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PCI: How to break the piggy bank!

For any company, merchants included, who haven’t been meeting the PCI Data Security Standards, I have some bad news: you’re about to spend at least twice the money you never spent on security and privacy in the first place.

If you purchased bargain basement discounted Point-of-Sale systems, you’re in for a surprise courtesy of Visa’s Application Securityrequirements. In fact PCI has adopted these standards and will begin enforcing them in 2008 and 2009. The requirements associated with the Application Security portion will target all levels, not just the top tier.

If you lucked out in the PCI Compliance lottery by outsourcing everything to do with credit card data, that outsourcing is likely to get expensive as the outsourcer will likely pass those costs on to its customers.

If you seriously need to get up to speed quickly, I would advise following the steps outlined in a recent SearchSecurity Article. I’ve numbered the steps as Mike Rothman presented them in the article:

  1. First, pick off the low-hanging fruit such as Requirement 1, which is to have a firewall to protect cardholder data, and Requirement 5, which mandates the use and updating of antivirus software.
  2. Requirement 2, which is to change default passwords and other security parameters.
  3. Also take a look at Requirement 4, which requires encryption to protect cardholder data that is sent over open networks. Simply using SSL allows an organization to check the box on that requirement.
  4. After picking off the simplest stuff, address the requirements that can be difficult or nebulous, like Requirement 3 to protect stored cardholder data, or Requirement 6 to develop and maintain secure systems and applications.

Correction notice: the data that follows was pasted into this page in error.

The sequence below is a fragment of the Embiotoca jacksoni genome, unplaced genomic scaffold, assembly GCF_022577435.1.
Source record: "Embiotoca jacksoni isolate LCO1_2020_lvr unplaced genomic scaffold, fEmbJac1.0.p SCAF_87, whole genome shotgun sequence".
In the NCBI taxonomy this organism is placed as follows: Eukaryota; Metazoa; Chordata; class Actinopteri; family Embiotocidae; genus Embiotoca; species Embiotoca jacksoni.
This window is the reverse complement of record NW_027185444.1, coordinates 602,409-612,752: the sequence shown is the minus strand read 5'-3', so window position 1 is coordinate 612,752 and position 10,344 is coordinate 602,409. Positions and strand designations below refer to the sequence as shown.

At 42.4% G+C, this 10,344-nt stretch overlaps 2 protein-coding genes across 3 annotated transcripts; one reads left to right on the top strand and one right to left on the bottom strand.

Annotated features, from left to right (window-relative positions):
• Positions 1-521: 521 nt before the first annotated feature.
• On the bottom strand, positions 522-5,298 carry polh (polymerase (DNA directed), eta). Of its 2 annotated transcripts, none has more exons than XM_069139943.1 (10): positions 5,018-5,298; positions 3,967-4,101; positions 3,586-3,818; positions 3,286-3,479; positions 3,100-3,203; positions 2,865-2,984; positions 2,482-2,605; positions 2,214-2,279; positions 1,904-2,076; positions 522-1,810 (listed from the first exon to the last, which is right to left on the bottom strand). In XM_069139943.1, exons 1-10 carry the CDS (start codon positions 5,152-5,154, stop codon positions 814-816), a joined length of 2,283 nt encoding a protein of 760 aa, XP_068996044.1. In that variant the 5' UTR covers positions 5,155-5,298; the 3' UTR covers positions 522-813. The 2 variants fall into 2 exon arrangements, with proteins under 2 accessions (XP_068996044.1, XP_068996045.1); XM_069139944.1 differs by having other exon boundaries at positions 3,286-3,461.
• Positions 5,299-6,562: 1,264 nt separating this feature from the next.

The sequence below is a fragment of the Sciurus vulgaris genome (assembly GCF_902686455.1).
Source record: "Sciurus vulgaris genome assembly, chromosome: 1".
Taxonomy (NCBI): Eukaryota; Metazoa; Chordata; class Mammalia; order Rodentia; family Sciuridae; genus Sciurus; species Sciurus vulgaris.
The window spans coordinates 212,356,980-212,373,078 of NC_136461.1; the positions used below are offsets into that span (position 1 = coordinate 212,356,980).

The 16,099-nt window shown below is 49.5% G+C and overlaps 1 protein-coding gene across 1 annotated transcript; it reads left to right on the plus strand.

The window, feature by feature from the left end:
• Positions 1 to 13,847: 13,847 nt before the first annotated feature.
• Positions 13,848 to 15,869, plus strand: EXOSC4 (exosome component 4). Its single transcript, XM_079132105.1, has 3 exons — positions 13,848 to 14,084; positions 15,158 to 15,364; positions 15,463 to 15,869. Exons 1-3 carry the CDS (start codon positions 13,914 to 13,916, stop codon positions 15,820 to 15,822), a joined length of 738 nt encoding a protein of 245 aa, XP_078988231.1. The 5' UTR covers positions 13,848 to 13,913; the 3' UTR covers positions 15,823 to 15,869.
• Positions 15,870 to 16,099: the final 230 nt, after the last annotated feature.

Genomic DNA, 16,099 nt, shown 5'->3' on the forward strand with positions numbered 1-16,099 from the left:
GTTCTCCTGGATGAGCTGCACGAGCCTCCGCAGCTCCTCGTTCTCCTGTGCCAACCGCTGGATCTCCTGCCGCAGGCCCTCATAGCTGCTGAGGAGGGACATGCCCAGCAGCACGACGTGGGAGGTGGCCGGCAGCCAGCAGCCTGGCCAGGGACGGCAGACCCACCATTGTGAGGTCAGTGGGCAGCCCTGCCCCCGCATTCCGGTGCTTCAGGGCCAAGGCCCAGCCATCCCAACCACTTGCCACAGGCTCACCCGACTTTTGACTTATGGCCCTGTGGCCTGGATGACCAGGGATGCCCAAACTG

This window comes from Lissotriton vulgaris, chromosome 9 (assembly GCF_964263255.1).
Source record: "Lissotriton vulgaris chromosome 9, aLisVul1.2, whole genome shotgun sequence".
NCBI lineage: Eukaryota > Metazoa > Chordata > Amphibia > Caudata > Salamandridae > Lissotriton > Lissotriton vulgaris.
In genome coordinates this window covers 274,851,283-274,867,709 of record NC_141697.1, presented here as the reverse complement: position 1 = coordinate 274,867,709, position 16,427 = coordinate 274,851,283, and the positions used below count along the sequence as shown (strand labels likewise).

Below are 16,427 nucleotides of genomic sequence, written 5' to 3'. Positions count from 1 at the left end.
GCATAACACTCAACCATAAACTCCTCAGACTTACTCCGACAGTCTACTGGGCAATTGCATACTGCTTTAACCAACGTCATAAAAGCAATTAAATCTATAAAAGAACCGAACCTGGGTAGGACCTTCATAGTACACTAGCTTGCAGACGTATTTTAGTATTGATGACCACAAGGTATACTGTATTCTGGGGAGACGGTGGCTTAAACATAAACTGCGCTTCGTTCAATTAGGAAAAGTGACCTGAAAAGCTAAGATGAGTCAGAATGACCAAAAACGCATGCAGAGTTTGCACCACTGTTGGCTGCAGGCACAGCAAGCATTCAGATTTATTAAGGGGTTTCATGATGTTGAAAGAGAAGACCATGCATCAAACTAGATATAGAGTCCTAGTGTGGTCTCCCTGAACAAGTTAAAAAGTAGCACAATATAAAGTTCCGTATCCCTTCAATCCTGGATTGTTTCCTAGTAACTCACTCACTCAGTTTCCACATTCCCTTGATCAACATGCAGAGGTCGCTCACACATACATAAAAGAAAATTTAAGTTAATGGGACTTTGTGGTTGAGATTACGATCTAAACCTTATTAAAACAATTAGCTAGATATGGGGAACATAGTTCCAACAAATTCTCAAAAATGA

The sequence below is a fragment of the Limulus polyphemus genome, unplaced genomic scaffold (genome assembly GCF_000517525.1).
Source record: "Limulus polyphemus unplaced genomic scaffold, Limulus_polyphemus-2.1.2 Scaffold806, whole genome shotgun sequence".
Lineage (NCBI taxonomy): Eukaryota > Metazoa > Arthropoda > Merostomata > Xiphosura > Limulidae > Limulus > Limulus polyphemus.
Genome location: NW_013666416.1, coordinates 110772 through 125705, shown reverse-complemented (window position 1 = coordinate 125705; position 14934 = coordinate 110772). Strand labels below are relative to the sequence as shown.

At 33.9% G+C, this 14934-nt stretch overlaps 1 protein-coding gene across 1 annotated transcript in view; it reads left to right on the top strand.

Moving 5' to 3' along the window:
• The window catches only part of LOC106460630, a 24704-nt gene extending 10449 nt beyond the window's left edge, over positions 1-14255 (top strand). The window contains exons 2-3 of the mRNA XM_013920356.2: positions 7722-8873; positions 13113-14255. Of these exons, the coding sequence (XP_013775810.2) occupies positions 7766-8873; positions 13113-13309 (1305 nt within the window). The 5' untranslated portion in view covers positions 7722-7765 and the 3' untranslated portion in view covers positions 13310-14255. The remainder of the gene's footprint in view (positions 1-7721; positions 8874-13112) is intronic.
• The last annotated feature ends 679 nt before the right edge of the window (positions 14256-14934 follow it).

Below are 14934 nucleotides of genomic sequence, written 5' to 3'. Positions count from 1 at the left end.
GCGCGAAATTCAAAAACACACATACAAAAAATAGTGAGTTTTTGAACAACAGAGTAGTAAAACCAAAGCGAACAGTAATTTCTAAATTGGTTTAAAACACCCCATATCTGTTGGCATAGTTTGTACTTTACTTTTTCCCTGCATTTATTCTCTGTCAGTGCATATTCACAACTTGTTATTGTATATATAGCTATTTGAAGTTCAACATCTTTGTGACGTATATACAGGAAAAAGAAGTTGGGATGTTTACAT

The last thing you want to do is try PCI Compliance blind-folded. You and/or your team need to understand the requirements before you attempt to comply and before you bring in any outside consultant to document data flows or perform site assessments because it is easy to go broke and/or break the company complying with PCI.

PCI Ramblings

Practicing security is not the art it use to be. I read an article on Ambersail’s blog that reminded me of the youth soccer team I used to coach.

In particular, I was struck by the similarity between people’s attitude towards security, and a group of kids playing football. Somebody kicks the ball, and the other 21 players chase after it. No strategy, no gameplan, no big picture. Everyone likes to think they have the answer (me included, of course) and that’s what they pitch in with. But in the end, it’s just a single kick – and off we all go again, chasing the ball. [Ambersail Blog]

The post was in response to the Fasthost breach, reported in The Register, but what stuck me as I read the Ambersail post was just how true the point was and how the 7-8 year old soccer kids I coached a few years back all blindly followed that soccer ball around and would rarely get in front of it to stop the ball. Comments and suggestions can be helpful after a breach but they’re more powerful BEFORE the breach.

It’s been said hindsight is 20/20; security is no different. What should and shouldn’t be done from a security perspective becomes painfully clear after a breach happens. The same is true for almost any operational environment where something has gone amiss.

Rarely are there huge “Ah hah!” moments in our day and age, where the lessons learned following an incident or breach are new discoveries. I’ve said it before, the security landscape ends up being the sum of the compromises and consessions a company makes.

Most often the very things that lead to breaches, compromises, or even operational failures are the result of business decisions made in order to reduce cost, lower support impacts, be user firendly, or reduce operational burdens associated with observing appropriate security and privacy controls. Obviously this doesn’t account for 100% of security breaches, but certainly more than half of reported breaches could have been prevented by proper security controls.

This is one reason why security requirements are showing up everywhere and another reason why, just like my soccer kids, everyone will continue chasing the ball no matter where it goes and breaches will continue until someone gets in front of the ball!